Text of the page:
Helping a mean or hurtful child



Many children that have experienced some type of trauma will have challenging behaviors. This is particularly true for the child of divorce. These children that come across as being mean or hurtful many times need help regulating their behavior.

How do you help a child like this? I have a strategy to help. As a bonus, this technique is a great tool to use to deepen your relationship with every child. There art two parts to this strategy:

1. Confront the child about inappropriate behavior

Recently I posted a blog about not forcing kids to say, “I’m sorry.” I got a lot of comments on Facebook, LinkedIn and other social media. One man said,

“Do you tell them they have done wrong? I think we should at least teach  them right from wrong? Is there a punishment for what they did? I always explain that what they did is wrong and not acceptable and if the child  apologizes willingly much grace can be applied.”

Yes, I believe it is right to tell a child what they have done wrong. If we don’t tell them how do they know what they did is wrong? Sometimes the action is so overt that they know but there are times a child might be left wondering, “Hey, what did I do? I didn’t know I was being hurtful. I didn’t mean to hurt any body.”

2. Use the grace card

I also believe we need to teach children about grace and the grace that can be applied to them personally. And that, my friends, is what I call the “grace card.” The “grace card” is an important concept that can help a hurting child.

Christ gave us grace on the cross. He died to forgive our sins. Let me tell you, there is not a day that goes by that I don’t sin in some way – probably hundreds of ways!

Makes no difference to Jesus because He loves me and continually gives me grace and forgives me. Even if I keep on sinning the same sin grace, mercy and kindness is applied. So with some of these children you might need to allow grace to be bestowed upon them.

Understanding the grace card

The grace card is an act that you can use to teach children about forgiveness. When you apply the grace card there is no punishment for the wrongdoing other than perhaps a natural consequence that happens due to the child’s actions, such as the child falls and scrapes their knee when running.

If you are a single parent think about allowing your children to play the grace card once a week or once a month. If you work or minister to children, use it when the situation calls for it.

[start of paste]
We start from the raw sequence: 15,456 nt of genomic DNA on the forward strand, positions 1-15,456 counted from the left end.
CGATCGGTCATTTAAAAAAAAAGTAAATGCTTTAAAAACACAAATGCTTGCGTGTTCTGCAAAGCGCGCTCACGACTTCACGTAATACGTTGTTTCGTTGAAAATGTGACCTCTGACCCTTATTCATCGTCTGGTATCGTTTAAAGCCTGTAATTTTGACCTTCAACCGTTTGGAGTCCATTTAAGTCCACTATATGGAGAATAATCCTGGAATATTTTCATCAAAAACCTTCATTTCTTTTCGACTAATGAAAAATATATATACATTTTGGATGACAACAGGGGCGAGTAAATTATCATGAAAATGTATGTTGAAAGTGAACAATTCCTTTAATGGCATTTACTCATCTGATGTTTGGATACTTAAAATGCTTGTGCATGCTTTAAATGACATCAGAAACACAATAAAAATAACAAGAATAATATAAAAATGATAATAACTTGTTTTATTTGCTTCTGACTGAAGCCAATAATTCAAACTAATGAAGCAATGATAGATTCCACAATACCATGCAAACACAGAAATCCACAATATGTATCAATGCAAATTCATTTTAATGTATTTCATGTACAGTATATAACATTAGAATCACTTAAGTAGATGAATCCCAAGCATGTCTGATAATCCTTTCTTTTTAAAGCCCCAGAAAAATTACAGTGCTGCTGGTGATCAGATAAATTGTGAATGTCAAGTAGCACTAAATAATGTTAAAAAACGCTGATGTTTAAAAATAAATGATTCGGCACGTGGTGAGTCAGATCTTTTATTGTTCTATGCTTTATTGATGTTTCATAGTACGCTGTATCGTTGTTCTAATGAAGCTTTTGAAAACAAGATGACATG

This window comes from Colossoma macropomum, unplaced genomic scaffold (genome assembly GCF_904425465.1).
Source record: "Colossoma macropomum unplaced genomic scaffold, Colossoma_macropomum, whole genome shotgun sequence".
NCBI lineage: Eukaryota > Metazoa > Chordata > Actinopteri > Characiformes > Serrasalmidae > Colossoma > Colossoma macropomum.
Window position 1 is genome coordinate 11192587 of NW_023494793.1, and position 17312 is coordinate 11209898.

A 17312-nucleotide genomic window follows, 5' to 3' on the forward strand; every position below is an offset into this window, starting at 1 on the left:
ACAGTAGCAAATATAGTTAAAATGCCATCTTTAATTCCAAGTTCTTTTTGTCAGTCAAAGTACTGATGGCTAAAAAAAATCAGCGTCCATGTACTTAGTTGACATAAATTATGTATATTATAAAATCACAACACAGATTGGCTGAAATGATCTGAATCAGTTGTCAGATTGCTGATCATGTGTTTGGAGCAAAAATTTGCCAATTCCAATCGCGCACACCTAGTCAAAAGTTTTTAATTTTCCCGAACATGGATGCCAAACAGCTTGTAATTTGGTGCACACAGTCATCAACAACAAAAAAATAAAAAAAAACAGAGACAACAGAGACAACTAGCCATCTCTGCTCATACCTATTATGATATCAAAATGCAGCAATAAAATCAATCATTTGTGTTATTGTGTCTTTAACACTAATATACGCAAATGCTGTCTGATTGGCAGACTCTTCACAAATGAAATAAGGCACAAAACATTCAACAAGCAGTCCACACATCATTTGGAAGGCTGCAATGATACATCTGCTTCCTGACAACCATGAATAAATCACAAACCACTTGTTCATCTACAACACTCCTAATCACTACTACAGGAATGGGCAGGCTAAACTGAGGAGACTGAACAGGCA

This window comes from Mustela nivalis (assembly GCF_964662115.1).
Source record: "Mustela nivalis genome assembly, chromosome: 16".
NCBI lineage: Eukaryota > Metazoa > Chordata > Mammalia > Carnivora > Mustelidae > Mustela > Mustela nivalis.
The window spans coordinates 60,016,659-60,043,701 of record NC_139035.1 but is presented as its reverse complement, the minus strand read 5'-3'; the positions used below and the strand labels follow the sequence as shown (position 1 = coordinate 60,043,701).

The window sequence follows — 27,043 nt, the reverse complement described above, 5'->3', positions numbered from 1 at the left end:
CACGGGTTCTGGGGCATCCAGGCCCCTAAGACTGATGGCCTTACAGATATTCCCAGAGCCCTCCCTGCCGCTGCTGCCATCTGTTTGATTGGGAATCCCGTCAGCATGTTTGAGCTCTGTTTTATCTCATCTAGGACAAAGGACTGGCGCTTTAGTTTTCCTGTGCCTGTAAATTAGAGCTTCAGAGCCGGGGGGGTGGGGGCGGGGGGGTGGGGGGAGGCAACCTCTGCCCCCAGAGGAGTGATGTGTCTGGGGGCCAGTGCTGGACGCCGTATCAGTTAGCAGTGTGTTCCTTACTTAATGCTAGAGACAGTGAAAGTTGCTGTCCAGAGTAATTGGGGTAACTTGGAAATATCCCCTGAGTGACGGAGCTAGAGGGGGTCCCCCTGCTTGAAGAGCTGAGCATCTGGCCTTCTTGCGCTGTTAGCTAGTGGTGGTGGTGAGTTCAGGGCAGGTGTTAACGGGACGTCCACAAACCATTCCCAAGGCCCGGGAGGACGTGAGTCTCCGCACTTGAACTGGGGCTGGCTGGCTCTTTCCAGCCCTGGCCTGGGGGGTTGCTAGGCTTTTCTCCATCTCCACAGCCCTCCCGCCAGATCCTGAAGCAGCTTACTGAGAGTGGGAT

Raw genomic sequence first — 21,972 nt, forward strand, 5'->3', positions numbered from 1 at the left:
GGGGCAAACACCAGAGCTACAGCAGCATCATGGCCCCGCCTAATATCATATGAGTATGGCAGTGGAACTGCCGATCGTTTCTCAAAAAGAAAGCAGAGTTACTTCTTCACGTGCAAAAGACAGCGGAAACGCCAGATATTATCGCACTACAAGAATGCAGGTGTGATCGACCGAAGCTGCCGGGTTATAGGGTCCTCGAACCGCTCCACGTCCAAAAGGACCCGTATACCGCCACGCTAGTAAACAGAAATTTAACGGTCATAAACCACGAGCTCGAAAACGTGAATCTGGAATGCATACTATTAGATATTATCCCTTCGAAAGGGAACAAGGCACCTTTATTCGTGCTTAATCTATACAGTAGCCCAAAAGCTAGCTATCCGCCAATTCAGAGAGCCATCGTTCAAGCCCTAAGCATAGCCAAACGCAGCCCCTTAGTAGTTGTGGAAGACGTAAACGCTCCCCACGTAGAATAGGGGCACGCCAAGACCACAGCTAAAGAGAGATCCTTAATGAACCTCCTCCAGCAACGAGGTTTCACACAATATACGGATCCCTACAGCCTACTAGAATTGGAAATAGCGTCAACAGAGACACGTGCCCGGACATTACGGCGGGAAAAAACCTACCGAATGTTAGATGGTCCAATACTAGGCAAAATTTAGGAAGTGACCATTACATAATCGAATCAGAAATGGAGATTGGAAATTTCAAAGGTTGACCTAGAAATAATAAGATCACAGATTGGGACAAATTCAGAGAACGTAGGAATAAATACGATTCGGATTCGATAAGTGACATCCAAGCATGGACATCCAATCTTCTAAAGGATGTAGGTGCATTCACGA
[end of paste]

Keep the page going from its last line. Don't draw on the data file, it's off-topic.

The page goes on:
Using the grace card in the single parent home

The responses below are only examples of things a child might say. At the beginning you may have to prompt the child and help them word their repentance and asking for forgiveness.

  • The child can ask for the grace to be extended or you can extend it when you deem it necessary.
  • The child needs to repent of the wrongdoing.“I got mad when my sister was teasing me and I hit her. I’m sorry I did that.” (This is said to you not the other child.)
  • The child needs to ask for forgiveness,“Forgive me for hitting my sister. I know it was wrong.”
  • The parent (or teacher) needs to develop a plan so the child doesn’t feel like they are left to their own defenses to solve problems.“Son, next time you get mad come to me and I will help you calm down. Together we’ll figure out how to handle things with your sister when she is bugging you. Hitting is not allowed. It is hurtful and we don’t hurt others in   this house.“
  • If you feel like the child needs to follow up with the other child say something like, “What do you think you can do be helpful toward your sister?”

One thing you need to keep in mind is that every hurting child is an individual. They have individual needs and they need personal attention. You have to accommodate each child’s needs differently even if they are in your own family.

Hurting children need boundaries and understanding. They need forgiveness modeled for them. Keep in mind they might not see forgiveness from their other parent so the idea of forgiveness is a harder concept for some kids of divorce to truly understand.

Playing the grace card in a group situation

Here is an example of how I played the grace card several years ago in a DC4K group in Raleigh, NC. We had an older child who was very angry with his dad for leaving him when the child was a baby. After weeks of ministering to this young man he began to blossom and take a leadership role.

One evening he was leading a game when he got so caught up in being the leader that he got excited and while everyone was laughing and following him in his leading he began running through the room.

Me, “J-man, we have talked about running through the room. It’s not safe.”

J-man, “I know. I didn’t mean to run. I just got so excited. I’m really sorry.”

Me, “Hmm, I can tell that you are sorry and I can see how you got really excited being the main man in that game and you got carried away. I am going to give you grace and forgive you for the running. Try to remember, though, that I count on you to be an example to the younger kids especially when you are the leader in a game.” Hug, hug!

The “grace card” can go a long way in helping a child heal. It can also help calm a child in a single parent home.

It won’t work when

  • The child only uses to get out of a consequence
  • The child doesn’t repent of the wrongdoing
  • The parent is lenient and can’t set boundaries
  • There is no follow up conversation from the adult

When using the grace card remember you are teaching children about the love of Jesus Christ. You are teaching them about the saving grace found in salvation. It is serious business so it is important to bathe the entire concept in prayer before you extend the grace card.



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